DENVER – The city of Denver on Monday executed one of the largest-scale homeless cleanups in its history outside the Catholic Charities Samaritan House in downtown near Larimer and Park Ave.
Denver Public Works claims the conditions of the encampment made up of about 200 people was nothing short of a public safety risk.
Homeless advocates, however, called the sweep a mass displacement by means of brute force.
The sweep shut down sidewalks and public access for much of the day Monday.
"What we've seen out here is trash, litter, feces, urine, needles," said Nancy Kuhn, a spokeswoman for Denver Public Works – which was in charge of the clean-up.
It was a street war of sorts, as those living inside the encampment yelled at police and workers.
"If we keep it cleaned up and we ain't bothering nobody, and we're not harassing anybody, we have the right to rest," said a woman who identified herself only as ‘Scrappy’ as she was taking down her tent. “I just bought this tent last night.”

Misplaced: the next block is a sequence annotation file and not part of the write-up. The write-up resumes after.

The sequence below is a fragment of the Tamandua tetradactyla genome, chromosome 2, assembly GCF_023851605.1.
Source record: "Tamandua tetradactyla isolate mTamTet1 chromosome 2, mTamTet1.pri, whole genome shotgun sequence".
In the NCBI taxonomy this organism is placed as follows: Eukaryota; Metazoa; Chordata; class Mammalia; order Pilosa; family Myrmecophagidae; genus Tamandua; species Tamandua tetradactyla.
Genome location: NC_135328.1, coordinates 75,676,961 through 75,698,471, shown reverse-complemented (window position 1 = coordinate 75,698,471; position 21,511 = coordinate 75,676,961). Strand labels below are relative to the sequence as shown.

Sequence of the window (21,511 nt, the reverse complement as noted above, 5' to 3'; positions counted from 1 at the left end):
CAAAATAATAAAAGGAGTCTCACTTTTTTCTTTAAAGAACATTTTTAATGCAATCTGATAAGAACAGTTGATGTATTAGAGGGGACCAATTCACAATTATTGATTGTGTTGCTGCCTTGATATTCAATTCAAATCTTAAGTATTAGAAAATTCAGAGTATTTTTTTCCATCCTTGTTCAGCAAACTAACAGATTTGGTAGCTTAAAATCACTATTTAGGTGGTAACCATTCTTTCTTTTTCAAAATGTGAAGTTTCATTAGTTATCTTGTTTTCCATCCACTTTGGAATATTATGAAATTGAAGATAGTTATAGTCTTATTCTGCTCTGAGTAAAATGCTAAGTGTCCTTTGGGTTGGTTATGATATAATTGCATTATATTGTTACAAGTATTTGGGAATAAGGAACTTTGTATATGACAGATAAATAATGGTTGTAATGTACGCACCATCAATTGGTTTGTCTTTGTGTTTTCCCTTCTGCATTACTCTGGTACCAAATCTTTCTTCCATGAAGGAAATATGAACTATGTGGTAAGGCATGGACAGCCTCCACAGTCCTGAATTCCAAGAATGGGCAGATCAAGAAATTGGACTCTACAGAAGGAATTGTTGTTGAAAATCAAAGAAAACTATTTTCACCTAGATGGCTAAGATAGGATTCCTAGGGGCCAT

"We don't want to see deaths during our upcoming cold snap," said Danica Lee, the director of public health inspections for the Denver Department of Public Health and Environment. “We had four deaths during the last cold snap.”
But homeless advocates call it nothing less than a sweep.
"You see, there's a new Denver going on here,” said attorney Jason Flores-Williams, who has already filed a lawsuit against the city for the homeless camping ban. “The new, affluent downtown Denver. And the only purpose here is to push the most vulnerable and poor citizens out of sight, out of mind."
But Denver Fire said the encampment was a safety issue.
“We’ve had 2,200 calls for service here since January,” said Denver Fire spokesman Greg Pixley. "In fact, just yesterday morning, we had our second fire in just three days."
Denver Public Works and the Department of Public Health said they warned campers last week that the camping ban would be enforced Monday.
"I can't think of a bigger challenge the city has faced," said Lee.